“This intense, in-person week left me feeling greatly energized and further connected to colleagues and new friends,” said first-year student Jan Castilhos Franca. “I think it’s important that the program includes these weeks, bringing different expertise, experience, and backgrounds together to exchange on today’s many devastating health inequities. It makes such a difference to discuss these challenges in person, during class and outside the classrooms.”

On Wednesday evening, in one of the highlights of the week, the program’s cohort of 42 second-year students got to share the Applied Practice Experience (APE) component of their coursework with peers, faculty, and staff—presenting their research projects at a poster fair and reception held at the Class of 1953 Commons.

Wide view of poster session attendees in Class of '53 commons.
Hybrid MPH students present their research in the Class of '53 Commons. (Photo by Rob Strong)

For Amy Bianco, whose project was focused on creating a pragmatic path towards primary care sustainability, the APE experience has allowed her to apply what’s she learning in the MPH program to her daily work as director of health policy and strategic initiatives at the Massachusetts Executive Office of Health and Human Services.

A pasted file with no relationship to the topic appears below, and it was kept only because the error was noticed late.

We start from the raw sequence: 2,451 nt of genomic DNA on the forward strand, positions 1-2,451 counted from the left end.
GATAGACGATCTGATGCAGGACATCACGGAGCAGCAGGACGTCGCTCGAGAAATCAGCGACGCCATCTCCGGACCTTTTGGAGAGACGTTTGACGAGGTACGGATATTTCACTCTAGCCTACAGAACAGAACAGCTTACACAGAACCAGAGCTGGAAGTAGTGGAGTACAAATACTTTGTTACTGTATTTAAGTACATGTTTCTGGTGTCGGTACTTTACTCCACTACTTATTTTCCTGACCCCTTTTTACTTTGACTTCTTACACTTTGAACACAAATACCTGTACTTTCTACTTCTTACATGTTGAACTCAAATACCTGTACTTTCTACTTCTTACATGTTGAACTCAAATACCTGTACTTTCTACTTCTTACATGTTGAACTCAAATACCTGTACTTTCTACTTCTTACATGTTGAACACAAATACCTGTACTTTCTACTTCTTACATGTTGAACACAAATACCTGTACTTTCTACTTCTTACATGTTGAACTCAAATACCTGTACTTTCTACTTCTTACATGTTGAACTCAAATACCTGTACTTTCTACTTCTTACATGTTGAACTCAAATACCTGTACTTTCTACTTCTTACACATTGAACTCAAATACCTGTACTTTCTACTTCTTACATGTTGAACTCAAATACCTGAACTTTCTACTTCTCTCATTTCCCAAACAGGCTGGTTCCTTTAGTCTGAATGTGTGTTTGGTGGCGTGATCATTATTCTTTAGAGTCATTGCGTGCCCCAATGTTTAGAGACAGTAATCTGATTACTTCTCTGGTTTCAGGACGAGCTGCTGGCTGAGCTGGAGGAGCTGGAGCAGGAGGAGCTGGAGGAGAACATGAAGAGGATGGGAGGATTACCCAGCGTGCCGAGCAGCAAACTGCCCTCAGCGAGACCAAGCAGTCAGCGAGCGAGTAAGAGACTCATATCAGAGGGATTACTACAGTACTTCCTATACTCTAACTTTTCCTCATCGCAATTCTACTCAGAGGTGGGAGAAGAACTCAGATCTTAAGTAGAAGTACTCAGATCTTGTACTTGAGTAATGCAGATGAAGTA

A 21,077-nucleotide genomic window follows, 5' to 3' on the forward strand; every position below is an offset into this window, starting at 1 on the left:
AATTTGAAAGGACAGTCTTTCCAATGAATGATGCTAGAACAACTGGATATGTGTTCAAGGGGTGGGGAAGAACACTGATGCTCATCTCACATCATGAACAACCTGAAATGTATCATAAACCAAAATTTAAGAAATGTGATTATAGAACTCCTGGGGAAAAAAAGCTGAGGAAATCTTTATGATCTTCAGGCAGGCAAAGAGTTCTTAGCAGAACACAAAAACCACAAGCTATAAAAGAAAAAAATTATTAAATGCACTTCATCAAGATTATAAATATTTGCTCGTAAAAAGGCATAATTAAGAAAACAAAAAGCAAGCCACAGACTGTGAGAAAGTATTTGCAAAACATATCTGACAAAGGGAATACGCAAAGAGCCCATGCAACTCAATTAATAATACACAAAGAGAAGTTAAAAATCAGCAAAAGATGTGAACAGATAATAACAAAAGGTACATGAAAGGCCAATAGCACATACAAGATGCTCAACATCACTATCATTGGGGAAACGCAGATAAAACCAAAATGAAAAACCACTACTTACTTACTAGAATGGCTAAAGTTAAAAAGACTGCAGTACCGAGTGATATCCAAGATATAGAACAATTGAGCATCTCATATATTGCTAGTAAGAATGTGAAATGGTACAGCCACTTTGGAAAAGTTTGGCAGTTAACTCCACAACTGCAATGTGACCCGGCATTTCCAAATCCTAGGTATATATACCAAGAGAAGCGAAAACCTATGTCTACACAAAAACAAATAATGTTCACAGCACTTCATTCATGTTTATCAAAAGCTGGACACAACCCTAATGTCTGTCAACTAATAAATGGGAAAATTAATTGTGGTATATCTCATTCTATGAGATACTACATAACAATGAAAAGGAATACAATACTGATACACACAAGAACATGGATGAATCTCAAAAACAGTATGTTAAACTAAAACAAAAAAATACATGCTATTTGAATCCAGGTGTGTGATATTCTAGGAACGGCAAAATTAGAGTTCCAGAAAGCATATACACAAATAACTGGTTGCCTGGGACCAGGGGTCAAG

“It makes all of the conversations we have in the program so much richer because we’re folding in our professional experiences with the experiences in the classroom,” Bianco said. “And it’s already made me better at what I do—I now have the tools I need to contribute more within my workplace.”

For his APE project, Jay Campisi spent five months developing quality improvement initiatives for Tepeyac Community Health Center, a federally qualified health center in Denver, CO.

“It’s one of the most rewarding things I’ve ever done,” said Campisi, a professor of biology at Regis University in Denver. “I got into the community, met people, and did the work—and it was Dartmouth that provided the pathway and the push I needed to do it. It’s not only been really impactful for me, I think it’s going to provide some great opportunities for my students, as well.”

When asked about the powerful impact that the APE component provides to students, Megan Longacre, PhD, who serves as co-course director for the practicum series of courses in the Hybrid MPH program, said, “I think it gives students an opportunity to get that professional experience of presenting their work—from an academic perspective, it’s important to impart that skill to them.

“I also think that because they’re working on their projects at a slow and steady pace over six to ten months, they often don’t really see how much they’ve accomplished until they put it all on a poster,” said Longacre. “It’s a self-reflective moment for them. And it’s a very well-rounded experience because it has both an academic component and a practical, real-world component to it.”

Check out more photos from the December Intensive Sessions (all photos by Rob Strong):